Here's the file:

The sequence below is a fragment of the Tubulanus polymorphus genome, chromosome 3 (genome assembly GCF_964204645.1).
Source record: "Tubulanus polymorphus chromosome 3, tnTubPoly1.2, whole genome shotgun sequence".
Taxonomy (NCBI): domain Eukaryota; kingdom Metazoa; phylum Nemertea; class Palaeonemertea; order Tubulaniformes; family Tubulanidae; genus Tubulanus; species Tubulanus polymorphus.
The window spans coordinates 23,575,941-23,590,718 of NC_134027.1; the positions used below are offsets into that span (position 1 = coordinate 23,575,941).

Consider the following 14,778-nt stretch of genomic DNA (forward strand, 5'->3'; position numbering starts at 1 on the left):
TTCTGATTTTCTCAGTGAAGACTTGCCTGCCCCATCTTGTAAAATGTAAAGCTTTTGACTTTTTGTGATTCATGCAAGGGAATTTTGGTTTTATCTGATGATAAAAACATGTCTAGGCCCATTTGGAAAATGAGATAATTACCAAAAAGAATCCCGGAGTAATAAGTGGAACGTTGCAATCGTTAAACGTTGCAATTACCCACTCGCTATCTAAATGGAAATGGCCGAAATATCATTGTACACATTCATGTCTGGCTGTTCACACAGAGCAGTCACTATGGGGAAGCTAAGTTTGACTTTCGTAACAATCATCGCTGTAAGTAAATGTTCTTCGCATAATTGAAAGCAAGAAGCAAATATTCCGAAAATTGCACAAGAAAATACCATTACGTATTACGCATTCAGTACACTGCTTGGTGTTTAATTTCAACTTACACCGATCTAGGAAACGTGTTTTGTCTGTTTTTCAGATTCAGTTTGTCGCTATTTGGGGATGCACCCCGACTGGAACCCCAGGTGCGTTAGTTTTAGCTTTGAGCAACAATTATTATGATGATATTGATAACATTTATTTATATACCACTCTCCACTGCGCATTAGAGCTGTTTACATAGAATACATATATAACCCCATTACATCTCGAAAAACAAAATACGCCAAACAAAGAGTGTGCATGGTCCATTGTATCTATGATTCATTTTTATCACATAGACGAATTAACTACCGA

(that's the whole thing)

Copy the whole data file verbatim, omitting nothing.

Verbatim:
The sequence below is a fragment of the Tubulanus polymorphus genome, chromosome 3 (genome assembly GCF_964204645.1).
Source record: "Tubulanus polymorphus chromosome 3, tnTubPoly1.2, whole genome shotgun sequence".
Taxonomy (NCBI): domain Eukaryota; kingdom Metazoa; phylum Nemertea; class Palaeonemertea; order Tubulaniformes; family Tubulanidae; genus Tubulanus; species Tubulanus polymorphus.
The window spans coordinates 23,575,941-23,590,718 of NC_134027.1; the positions used below are offsets into that span (position 1 = coordinate 23,575,941).

Consider the following 14,778-nt stretch of genomic DNA (forward strand, 5'->3'; position numbering starts at 1 on the left):
TTCTGATTTTCTCAGTGAAGACTTGCCTGCCCCATCTTGTAAAATGTAAAGCTTTTGACTTTTTGTGATTCATGCAAGGGAATTTTGGTTTTATCTGATGATAAAAACATGTCTAGGCCCATTTGGAAAATGAGATAATTACCAAAAAGAATCCCGGAGTAATAAGTGGAACGTTGCAATCGTTAAACGTTGCAATTACCCACTCGCTATCTAAATGGAAATGGCCGAAATATCATTGTACACATTCATGTCTGGCTGTTCACACAGAGCAGTCACTATGGGGAAGCTAAGTTTGACTTTCGTAACAATCATCGCTGTAAGTAAATGTTCTTCGCATAATTGAAAGCAAGAAGCAAATATTCCGAAAATTGCACAAGAAAATACCATTACGTATTACGCATTCAGTACACTGCTTGGTGTTTAATTTCAACTTACACCGATCTAGGAAACGTGTTTTGTCTGTTTTTCAGATTCAGTTTGTCGCTATTTGGGGATGCACCCCGACTGGAACCCCAGGTGCGTTAGTTTTAGCTTTGAGCAACAATTATTATGATGATATTGATAACATTTATTTATATACCACTCTCCACTGCGCATTAGAGCTGTTTACATAGAATACATATATAACCCCATTACATCTCGAAAAACAAAATACGCCAAACAAAGAGTGTGCATGGTCCATTGTATCTATGATTCATTTTTATCACATAGACGAATTAACTACCGA